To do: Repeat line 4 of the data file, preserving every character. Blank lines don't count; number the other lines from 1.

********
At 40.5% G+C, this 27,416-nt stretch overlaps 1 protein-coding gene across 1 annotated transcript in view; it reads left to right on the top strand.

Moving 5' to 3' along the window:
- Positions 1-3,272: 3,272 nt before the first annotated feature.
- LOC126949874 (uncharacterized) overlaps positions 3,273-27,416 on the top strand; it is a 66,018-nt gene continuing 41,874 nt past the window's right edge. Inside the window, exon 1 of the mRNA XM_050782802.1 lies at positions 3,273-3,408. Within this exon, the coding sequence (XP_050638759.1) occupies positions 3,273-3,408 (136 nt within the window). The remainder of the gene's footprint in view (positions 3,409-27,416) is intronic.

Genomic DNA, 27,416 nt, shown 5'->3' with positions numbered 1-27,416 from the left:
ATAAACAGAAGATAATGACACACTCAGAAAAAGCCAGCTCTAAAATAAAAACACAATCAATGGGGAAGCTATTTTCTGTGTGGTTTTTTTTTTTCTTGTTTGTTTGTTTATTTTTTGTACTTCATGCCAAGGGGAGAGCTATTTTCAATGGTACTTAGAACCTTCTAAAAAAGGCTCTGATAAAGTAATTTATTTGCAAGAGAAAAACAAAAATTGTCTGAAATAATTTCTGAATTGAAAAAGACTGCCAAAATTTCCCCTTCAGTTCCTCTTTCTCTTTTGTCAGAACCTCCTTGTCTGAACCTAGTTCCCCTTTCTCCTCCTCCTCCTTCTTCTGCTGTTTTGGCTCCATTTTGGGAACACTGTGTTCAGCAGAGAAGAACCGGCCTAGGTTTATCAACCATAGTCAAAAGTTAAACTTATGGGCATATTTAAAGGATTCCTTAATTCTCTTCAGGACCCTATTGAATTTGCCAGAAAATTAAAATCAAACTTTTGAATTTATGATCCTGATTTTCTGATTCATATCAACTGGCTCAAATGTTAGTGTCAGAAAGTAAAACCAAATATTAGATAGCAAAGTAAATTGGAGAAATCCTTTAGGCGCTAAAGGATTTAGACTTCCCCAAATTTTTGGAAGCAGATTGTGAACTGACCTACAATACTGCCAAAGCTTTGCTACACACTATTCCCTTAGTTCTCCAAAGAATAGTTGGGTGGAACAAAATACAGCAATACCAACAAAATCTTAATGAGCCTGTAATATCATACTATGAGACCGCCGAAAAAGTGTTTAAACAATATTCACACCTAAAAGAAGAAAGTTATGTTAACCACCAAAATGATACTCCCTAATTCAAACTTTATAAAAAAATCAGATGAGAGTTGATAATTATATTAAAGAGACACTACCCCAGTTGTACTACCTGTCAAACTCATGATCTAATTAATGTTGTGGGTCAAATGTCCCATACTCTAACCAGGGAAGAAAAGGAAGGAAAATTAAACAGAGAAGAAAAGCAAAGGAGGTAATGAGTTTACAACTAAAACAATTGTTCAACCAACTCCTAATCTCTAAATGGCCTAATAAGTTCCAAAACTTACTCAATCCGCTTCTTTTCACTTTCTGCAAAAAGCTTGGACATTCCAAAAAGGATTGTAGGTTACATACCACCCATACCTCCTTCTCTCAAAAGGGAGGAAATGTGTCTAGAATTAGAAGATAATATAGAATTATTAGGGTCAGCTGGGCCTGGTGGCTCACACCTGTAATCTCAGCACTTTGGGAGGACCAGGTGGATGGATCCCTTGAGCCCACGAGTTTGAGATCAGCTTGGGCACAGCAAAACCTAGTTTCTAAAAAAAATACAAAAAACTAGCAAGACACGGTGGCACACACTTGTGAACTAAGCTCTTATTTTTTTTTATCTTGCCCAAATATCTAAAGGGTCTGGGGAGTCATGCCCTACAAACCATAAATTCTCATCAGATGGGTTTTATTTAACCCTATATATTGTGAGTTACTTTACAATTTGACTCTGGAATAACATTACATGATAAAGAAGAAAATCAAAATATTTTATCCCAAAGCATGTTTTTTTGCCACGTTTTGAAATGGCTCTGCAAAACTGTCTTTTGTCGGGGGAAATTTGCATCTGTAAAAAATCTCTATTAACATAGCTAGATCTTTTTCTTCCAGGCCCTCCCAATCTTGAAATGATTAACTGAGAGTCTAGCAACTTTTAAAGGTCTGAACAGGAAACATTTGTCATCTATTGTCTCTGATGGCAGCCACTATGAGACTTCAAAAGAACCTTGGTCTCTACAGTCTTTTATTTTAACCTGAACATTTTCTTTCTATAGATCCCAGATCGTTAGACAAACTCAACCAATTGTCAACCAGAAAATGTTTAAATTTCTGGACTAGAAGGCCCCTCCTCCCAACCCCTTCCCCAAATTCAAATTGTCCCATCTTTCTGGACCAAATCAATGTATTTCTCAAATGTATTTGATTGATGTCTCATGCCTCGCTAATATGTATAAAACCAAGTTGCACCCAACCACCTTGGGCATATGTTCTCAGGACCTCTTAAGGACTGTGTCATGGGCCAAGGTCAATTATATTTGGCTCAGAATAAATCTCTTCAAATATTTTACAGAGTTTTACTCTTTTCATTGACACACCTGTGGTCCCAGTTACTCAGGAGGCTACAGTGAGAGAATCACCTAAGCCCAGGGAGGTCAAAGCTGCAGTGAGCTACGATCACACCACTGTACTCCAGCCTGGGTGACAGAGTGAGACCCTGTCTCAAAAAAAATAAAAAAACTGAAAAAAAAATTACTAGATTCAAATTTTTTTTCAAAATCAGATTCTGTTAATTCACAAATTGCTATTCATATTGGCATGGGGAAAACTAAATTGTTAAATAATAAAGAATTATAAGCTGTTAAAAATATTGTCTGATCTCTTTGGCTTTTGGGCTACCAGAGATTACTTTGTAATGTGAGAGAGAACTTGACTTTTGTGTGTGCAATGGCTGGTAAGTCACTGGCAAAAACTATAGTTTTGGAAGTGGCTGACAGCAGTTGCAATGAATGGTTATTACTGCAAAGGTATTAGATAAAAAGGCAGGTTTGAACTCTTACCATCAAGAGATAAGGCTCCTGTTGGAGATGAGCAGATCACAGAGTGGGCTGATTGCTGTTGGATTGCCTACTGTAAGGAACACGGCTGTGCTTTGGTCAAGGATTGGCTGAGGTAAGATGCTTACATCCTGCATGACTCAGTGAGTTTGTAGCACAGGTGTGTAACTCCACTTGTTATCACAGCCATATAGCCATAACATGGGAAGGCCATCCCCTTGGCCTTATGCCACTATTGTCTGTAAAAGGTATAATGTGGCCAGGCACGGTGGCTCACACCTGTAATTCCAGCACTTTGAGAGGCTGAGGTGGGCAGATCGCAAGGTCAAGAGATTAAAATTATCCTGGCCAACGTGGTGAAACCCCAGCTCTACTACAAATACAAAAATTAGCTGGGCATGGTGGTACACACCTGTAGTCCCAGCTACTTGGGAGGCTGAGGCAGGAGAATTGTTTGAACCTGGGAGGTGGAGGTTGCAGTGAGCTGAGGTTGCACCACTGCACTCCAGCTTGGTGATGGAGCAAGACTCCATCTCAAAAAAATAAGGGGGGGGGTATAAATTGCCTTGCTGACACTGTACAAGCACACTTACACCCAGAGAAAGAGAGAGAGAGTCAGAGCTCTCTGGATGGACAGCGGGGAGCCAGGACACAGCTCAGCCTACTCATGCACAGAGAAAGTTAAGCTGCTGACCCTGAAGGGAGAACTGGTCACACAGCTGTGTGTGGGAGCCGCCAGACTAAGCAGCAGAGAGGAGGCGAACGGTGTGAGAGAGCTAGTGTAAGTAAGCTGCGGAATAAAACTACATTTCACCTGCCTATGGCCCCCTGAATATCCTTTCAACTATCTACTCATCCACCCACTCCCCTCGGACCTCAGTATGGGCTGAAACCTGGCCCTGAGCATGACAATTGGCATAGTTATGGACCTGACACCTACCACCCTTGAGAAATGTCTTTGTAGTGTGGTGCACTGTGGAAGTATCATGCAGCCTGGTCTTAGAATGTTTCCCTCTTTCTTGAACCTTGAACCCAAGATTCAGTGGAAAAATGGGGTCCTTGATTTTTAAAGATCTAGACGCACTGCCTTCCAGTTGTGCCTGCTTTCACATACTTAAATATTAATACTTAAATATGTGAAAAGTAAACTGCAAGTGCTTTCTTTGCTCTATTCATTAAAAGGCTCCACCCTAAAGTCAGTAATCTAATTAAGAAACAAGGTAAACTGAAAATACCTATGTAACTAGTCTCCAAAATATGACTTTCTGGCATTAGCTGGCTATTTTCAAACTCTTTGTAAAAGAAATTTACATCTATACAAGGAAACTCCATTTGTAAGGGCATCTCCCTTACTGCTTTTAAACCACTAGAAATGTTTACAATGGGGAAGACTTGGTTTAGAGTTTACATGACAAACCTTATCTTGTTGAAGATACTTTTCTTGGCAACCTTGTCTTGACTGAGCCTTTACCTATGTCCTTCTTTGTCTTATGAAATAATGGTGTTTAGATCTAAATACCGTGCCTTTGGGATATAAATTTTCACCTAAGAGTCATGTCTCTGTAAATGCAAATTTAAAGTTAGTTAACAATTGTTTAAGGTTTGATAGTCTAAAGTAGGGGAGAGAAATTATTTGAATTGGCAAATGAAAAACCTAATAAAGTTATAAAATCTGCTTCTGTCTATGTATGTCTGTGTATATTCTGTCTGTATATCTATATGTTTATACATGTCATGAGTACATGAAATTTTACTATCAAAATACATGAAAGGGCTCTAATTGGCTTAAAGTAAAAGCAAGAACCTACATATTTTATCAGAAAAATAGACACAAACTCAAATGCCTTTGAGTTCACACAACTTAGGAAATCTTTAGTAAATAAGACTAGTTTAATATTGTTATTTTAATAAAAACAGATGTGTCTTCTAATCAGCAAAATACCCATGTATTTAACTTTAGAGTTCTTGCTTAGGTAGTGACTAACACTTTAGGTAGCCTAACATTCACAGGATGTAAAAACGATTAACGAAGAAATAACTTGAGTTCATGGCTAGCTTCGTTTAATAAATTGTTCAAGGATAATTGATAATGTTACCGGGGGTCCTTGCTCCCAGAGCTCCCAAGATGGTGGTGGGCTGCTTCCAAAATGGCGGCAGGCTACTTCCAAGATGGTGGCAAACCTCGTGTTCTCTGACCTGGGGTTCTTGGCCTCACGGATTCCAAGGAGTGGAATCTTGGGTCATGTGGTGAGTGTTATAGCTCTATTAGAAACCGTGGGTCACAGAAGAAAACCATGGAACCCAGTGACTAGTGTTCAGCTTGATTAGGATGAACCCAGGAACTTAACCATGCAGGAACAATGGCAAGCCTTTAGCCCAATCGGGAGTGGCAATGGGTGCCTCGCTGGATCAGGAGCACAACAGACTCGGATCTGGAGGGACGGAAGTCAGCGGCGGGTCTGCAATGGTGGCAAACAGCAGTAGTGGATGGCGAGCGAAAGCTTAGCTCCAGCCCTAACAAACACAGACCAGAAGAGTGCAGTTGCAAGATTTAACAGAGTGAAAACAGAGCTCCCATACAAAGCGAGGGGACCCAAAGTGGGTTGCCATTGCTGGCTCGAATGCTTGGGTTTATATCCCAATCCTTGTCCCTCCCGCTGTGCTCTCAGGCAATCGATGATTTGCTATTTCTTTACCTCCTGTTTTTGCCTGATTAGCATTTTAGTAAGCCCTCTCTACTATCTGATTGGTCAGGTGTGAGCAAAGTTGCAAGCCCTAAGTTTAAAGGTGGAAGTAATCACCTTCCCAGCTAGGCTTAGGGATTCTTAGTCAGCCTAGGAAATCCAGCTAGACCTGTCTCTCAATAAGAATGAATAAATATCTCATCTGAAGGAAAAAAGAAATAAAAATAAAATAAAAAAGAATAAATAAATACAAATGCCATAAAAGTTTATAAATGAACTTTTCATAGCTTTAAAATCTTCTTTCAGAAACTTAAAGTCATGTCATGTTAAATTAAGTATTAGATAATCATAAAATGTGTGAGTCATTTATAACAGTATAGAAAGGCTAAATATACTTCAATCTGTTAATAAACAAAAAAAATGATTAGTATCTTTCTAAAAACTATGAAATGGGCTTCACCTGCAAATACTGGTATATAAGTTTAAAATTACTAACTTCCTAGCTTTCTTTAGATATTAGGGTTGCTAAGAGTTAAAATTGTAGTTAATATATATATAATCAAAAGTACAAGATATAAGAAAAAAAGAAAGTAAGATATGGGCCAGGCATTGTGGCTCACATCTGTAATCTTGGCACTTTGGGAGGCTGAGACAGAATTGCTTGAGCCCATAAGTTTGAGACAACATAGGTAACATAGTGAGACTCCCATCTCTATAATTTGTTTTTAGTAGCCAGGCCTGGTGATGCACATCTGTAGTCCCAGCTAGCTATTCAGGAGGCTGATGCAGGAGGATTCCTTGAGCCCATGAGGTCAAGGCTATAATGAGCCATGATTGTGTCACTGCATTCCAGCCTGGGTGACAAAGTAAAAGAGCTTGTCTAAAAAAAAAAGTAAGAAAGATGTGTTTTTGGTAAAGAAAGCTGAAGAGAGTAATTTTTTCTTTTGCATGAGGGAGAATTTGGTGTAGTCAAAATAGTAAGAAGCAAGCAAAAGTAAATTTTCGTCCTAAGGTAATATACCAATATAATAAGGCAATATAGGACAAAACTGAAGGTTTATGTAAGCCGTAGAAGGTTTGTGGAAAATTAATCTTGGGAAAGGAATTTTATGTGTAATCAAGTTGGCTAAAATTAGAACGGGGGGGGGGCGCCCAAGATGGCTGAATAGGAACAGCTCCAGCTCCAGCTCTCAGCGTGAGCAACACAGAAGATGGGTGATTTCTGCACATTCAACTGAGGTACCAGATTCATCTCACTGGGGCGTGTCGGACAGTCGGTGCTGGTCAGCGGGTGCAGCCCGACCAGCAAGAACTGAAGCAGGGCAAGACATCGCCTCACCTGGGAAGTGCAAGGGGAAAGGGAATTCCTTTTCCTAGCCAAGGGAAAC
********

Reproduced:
- LOC126949874 (uncharacterized) overlaps positions 3,273-27,416 on the top strand; it is a 66,018-nt gene continuing 41,874 nt past the window's right edge. Inside the window, exon 1 of the mRNA XM_050782802.1 lies at positions 3,273-3,408. Within this exon, the coding sequence (XP_050638759.1) occupies positions 3,273-3,408 (136 nt within the window). The remainder of the gene's footprint in view (positions 3,409-27,416) is intronic.